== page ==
PurposeFrom a micro-macro perspective, the purpose of this paper is to analyze the welfare-related criteria reported by the heads of political parties’ youth wings in Mexico, the implicit and explicit religious beliefs that inform some of those criteria and the (Foucauldian) pastoral genealogy of both the criteria and beliefs.Design/methodology/approachThe paper draws on qualitative data from semi-structured interviews with a group of 32 heads of three political parties’ youth wings in Mexico. The interpretation of the data builds on a previous genealogical analysis of Foucauldian pastoralism in colonial Mexico.FindingsThe respondents’ criteria on a state that should aim at procuring “material-spiritual” and “material-transcendental” types of well-being and politics as “help,” are partly informed by religious values. Such criteria and religious values have been partly constructed out of a pastoralism which was deployed during the Spanish colonial regime and included “temporal” and “spiritual” teleologies of government and the practice of charity as (self-)governmental technique.Originality/valueThe literature on welfare/social policies of Latin American countries like Mexico tends not to problematize issues of secularity other than the religions’ undesirable intrusions in the political field. Governmentality studies also tend to bypass Foucault’s discussion of pastoralism. An empirical study of the pastoral genealogy of contemporary political rationalities in a constitutionally secular country such as Mexico can prompt further research on the gaps above and comparative analyses of pastoral and welfare governmentalities across Latin American and other world regions.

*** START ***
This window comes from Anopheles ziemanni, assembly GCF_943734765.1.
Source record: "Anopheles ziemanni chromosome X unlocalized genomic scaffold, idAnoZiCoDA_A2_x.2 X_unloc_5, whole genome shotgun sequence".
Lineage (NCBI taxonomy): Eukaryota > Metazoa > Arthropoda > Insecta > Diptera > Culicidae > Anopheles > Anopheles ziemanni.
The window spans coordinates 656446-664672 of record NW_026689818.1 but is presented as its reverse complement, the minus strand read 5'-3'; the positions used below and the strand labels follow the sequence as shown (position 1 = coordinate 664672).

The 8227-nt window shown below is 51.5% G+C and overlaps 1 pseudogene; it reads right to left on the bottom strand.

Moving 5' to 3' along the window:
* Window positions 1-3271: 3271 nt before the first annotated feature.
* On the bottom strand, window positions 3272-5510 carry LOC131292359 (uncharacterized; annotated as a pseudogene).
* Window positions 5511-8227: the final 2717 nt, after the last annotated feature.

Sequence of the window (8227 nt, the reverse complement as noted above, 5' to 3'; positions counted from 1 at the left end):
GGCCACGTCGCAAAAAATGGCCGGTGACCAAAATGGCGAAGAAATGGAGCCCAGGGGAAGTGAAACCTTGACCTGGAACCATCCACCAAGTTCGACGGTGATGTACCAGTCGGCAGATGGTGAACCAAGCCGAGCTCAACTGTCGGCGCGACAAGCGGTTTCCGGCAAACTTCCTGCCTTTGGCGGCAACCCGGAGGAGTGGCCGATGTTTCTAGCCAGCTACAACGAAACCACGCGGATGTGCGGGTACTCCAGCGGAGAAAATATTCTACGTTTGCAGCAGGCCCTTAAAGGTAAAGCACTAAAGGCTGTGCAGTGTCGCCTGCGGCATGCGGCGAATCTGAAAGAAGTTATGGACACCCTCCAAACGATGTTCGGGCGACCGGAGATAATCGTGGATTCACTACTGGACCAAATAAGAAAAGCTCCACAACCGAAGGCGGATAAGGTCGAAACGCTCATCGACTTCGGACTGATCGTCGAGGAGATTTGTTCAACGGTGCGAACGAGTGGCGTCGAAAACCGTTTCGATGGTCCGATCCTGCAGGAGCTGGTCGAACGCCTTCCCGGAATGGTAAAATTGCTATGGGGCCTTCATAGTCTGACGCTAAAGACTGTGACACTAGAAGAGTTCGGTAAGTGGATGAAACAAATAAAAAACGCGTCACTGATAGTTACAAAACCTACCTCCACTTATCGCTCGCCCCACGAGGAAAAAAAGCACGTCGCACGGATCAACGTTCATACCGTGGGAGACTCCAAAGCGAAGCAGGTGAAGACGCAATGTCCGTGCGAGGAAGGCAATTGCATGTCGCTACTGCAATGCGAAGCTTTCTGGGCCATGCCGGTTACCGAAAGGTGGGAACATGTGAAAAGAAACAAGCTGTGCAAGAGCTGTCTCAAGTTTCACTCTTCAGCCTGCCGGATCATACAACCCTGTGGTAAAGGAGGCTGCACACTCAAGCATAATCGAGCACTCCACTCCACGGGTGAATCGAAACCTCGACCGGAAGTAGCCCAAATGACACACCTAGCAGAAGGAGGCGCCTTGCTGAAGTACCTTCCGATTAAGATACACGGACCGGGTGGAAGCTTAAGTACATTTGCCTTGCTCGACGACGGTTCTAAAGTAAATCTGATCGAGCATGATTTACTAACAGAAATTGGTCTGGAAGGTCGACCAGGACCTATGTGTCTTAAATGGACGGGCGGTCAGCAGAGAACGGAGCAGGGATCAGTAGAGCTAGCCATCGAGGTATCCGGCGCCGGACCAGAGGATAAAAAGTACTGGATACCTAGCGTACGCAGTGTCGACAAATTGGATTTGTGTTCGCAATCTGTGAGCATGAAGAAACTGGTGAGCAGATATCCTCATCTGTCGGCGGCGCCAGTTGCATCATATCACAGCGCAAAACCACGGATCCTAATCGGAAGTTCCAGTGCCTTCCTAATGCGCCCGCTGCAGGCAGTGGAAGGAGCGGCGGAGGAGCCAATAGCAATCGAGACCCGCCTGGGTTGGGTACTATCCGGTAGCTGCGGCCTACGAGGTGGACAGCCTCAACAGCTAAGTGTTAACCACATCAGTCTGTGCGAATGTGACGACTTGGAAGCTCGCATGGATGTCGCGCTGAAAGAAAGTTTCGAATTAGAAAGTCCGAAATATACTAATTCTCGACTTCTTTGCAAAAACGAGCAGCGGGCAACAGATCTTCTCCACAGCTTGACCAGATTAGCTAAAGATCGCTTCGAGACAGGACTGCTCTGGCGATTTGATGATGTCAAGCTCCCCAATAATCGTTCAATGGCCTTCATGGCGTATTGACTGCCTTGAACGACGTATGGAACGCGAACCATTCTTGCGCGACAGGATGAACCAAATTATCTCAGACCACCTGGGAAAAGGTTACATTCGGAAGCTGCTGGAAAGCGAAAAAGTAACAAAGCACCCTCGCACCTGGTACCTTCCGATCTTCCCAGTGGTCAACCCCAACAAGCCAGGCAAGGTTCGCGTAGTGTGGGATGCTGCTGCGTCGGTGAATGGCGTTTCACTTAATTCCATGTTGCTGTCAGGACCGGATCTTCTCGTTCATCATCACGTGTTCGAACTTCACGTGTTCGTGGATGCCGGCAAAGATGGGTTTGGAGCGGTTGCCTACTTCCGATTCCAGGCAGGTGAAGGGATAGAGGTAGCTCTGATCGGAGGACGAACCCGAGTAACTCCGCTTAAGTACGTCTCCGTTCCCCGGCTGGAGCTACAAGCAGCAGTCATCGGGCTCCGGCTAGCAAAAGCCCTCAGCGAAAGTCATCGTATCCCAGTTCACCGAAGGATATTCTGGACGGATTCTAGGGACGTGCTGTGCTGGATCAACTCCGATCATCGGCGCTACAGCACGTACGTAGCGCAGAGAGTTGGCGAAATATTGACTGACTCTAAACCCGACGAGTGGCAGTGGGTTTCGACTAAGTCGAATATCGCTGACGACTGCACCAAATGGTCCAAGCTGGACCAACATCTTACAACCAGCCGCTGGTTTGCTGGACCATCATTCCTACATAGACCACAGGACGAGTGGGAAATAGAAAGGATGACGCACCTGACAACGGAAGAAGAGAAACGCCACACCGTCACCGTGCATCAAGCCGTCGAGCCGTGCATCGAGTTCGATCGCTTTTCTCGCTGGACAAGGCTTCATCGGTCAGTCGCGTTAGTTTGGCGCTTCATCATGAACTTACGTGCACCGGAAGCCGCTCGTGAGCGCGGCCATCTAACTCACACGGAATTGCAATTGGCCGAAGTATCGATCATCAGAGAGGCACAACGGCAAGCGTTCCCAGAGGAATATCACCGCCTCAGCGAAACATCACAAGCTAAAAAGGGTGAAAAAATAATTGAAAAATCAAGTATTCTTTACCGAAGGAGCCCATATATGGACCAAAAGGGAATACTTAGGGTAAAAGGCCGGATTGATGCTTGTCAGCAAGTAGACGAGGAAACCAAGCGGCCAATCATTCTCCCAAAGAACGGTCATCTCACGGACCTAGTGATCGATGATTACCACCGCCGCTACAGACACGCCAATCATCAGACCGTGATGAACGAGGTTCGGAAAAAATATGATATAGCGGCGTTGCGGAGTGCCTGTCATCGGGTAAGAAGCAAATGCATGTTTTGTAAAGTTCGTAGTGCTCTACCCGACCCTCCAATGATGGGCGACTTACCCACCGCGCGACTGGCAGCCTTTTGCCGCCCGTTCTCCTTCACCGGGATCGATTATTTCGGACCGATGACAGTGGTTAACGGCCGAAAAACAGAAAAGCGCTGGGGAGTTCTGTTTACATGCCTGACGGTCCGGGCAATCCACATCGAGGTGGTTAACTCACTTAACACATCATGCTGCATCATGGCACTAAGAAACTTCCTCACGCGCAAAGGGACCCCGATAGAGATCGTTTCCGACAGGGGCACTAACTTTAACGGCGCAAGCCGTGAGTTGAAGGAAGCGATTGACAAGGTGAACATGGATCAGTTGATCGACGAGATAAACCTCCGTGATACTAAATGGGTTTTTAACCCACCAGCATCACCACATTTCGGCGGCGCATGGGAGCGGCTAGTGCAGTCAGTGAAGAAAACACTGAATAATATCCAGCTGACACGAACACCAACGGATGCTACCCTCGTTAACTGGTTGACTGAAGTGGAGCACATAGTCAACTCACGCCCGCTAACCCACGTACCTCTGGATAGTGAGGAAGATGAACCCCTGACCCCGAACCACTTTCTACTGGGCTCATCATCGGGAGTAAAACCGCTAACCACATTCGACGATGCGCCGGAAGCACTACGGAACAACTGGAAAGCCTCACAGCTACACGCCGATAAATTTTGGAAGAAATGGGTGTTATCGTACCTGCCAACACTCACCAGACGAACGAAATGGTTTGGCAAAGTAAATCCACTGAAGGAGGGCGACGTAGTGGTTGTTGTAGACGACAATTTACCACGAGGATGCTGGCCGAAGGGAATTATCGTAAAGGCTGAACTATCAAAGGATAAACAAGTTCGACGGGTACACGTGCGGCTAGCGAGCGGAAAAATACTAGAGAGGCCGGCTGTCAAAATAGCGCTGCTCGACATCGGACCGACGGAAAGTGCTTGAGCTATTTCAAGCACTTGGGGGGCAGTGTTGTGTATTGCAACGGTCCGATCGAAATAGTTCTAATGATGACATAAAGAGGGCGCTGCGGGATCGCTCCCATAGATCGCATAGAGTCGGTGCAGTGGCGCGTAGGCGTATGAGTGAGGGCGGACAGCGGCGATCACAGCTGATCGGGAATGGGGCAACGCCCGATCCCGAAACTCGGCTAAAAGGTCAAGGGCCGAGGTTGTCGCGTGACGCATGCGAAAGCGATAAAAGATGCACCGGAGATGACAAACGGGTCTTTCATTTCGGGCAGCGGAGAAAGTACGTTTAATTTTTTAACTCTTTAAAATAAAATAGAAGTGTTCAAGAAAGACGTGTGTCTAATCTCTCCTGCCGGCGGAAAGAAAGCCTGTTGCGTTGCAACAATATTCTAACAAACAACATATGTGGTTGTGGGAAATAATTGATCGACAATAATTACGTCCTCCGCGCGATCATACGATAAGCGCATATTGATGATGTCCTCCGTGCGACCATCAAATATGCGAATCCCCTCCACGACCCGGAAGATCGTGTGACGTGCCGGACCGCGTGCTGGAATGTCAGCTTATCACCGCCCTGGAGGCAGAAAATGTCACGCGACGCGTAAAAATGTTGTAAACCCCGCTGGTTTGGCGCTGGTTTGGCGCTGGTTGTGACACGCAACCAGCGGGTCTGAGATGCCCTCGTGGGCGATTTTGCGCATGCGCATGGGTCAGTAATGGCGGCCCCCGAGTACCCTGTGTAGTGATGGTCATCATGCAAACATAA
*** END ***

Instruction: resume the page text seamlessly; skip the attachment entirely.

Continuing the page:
International Journal of Sociology and Social Policy – Emerald Publishing
Published: Dec 4, 2017
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